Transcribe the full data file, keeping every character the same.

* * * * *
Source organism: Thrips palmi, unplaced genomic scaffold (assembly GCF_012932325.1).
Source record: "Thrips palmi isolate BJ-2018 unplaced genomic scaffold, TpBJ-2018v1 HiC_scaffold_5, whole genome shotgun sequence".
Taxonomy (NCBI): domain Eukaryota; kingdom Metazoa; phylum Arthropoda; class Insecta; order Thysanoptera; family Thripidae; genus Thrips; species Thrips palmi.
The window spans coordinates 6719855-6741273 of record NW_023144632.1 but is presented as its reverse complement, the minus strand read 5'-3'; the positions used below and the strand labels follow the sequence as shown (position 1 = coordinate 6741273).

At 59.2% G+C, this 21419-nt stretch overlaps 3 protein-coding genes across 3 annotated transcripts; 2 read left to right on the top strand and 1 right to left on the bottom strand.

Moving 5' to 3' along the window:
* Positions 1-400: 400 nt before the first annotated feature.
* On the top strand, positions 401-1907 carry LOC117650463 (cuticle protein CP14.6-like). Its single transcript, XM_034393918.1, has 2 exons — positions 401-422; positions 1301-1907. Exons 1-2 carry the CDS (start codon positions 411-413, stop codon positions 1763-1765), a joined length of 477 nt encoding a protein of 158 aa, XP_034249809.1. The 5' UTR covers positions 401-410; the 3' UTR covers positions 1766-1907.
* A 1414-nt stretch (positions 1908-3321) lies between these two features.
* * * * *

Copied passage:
Source organism: Thrips palmi, unplaced genomic scaffold (assembly GCF_012932325.1).
Source record: "Thrips palmi isolate BJ-2018 unplaced genomic scaffold, TpBJ-2018v1 HiC_scaffold_5, whole genome shotgun sequence".
Taxonomy (NCBI): domain Eukaryota; kingdom Metazoa; phylum Arthropoda; class Insecta; order Thysanoptera; family Thripidae; genus Thrips; species Thrips palmi.
The window spans coordinates 6719855-6741273 of record NW_023144632.1 but is presented as its reverse complement, the minus strand read 5'-3'; the positions used below and the strand labels follow the sequence as shown (position 1 = coordinate 6741273).

At 59.2% G+C, this 21419-nt stretch overlaps 3 protein-coding genes across 3 annotated transcripts; 2 read left to right on the top strand and 1 right to left on the bottom strand.

Moving 5' to 3' along the window:
* Positions 1-400: 400 nt before the first annotated feature.
* On the top strand, positions 401-1907 carry LOC117650463 (cuticle protein CP14.6-like). Its single transcript, XM_034393918.1, has 2 exons — positions 401-422; positions 1301-1907. Exons 1-2 carry the CDS (start codon positions 411-413, stop codon positions 1763-1765), a joined length of 477 nt encoding a protein of 158 aa, XP_034249809.1. The 5' UTR covers positions 401-410; the 3' UTR covers positions 1766-1907.
* A 1414-nt stretch (positions 1908-3321) lies between these two features.